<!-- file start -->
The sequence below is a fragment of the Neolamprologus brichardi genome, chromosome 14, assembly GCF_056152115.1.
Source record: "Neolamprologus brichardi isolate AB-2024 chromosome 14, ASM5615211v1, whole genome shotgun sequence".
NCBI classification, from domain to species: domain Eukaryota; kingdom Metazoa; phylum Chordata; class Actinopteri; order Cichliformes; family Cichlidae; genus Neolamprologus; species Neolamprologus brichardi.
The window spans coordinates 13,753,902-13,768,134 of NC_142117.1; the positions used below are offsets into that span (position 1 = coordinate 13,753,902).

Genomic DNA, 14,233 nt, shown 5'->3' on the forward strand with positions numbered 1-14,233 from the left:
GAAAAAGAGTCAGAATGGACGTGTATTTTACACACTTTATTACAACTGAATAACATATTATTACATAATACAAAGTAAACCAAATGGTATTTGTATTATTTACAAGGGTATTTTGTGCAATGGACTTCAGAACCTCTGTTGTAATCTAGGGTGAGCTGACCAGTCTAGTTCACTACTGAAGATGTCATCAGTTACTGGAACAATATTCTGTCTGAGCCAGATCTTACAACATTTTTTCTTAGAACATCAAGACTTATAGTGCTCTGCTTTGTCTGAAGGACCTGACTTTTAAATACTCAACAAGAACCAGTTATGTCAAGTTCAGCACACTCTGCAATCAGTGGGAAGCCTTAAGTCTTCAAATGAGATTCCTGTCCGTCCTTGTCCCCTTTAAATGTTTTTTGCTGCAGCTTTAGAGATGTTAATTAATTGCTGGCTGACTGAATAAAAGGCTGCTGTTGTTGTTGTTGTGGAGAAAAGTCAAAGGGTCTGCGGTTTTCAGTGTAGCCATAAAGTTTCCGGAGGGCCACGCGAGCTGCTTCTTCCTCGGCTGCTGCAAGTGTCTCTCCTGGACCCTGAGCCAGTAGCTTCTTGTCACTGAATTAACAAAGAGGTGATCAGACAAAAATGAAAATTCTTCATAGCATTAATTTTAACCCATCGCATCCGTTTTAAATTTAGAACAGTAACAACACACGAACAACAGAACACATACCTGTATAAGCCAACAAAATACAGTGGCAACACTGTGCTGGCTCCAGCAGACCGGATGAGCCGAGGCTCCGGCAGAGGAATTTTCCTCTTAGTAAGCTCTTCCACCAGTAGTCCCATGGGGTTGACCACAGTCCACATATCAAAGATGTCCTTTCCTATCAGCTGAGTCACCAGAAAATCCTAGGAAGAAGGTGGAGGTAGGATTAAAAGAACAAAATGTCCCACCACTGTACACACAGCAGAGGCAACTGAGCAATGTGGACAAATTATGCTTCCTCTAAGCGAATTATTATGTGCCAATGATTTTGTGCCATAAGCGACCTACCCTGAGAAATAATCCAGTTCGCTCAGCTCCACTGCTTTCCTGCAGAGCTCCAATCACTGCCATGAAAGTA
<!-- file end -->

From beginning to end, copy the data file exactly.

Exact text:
The sequence below is a fragment of the Neolamprologus brichardi genome, chromosome 14, assembly GCF_056152115.1.
Source record: "Neolamprologus brichardi isolate AB-2024 chromosome 14, ASM5615211v1, whole genome shotgun sequence".
NCBI classification, from domain to species: domain Eukaryota; kingdom Metazoa; phylum Chordata; class Actinopteri; order Cichliformes; family Cichlidae; genus Neolamprologus; species Neolamprologus brichardi.
The window spans coordinates 13,753,902-13,768,134 of NC_142117.1; the positions used below are offsets into that span (position 1 = coordinate 13,753,902).

Genomic DNA, 14,233 nt, shown 5'->3' on the forward strand with positions numbered 1-14,233 from the left:
GAAAAAGAGTCAGAATGGACGTGTATTTTACACACTTTATTACAACTGAATAACATATTATTACATAATACAAAGTAAACCAAATGGTATTTGTATTATTTACAAGGGTATTTTGTGCAATGGACTTCAGAACCTCTGTTGTAATCTAGGGTGAGCTGACCAGTCTAGTTCACTACTGAAGATGTCATCAGTTACTGGAACAATATTCTGTCTGAGCCAGATCTTACAACATTTTTTCTTAGAACATCAAGACTTATAGTGCTCTGCTTTGTCTGAAGGACCTGACTTTTAAATACTCAACAAGAACCAGTTATGTCAAGTTCAGCACACTCTGCAATCAGTGGGAAGCCTTAAGTCTTCAAATGAGATTCCTGTCCGTCCTTGTCCCCTTTAAATGTTTTTTGCTGCAGCTTTAGAGATGTTAATTAATTGCTGGCTGACTGAATAAAAGGCTGCTGTTGTTGTTGTTGTGGAGAAAAGTCAAAGGGTCTGCGGTTTTCAGTGTAGCCATAAAGTTTCCGGAGGGCCACGCGAGCTGCTTCTTCCTCGGCTGCTGCAAGTGTCTCTCCTGGACCCTGAGCCAGTAGCTTCTTGTCACTGAATTAACAAAGAGGTGATCAGACAAAAATGAAAATTCTTCATAGCATTAATTTTAACCCATCGCATCCGTTTTAAATTTAGAACAGTAACAACACACGAACAACAGAACACATACCTGTATAAGCCAACAAAATACAGTGGCAACACTGTGCTGGCTCCAGCAGACCGGATGAGCCGAGGCTCCGGCAGAGGAATTTTCCTCTTAGTAAGCTCTTCCACCAGTAGTCCCATGGGGTTGACCACAGTCCACATATCAAAGATGTCCTTTCCTATCAGCTGAGTCACCAGAAAATCCTAGGAAGAAGGTGGAGGTAGGATTAAAAGAACAAAATGTCCCACCACTGTACACACAGCAGAGGCAACTGAGCAATGTGGACAAATTATGCTTCCTCTAAGCGAATTATTATGTGCCAATGATTTTGTGCCATAAGCGACCTACCCTGAGAAATAATCCAGTTCGCTCAGCTCCACTGCTTTCCTGCAGAGCTCCAATCACTGCCATGAAAGTA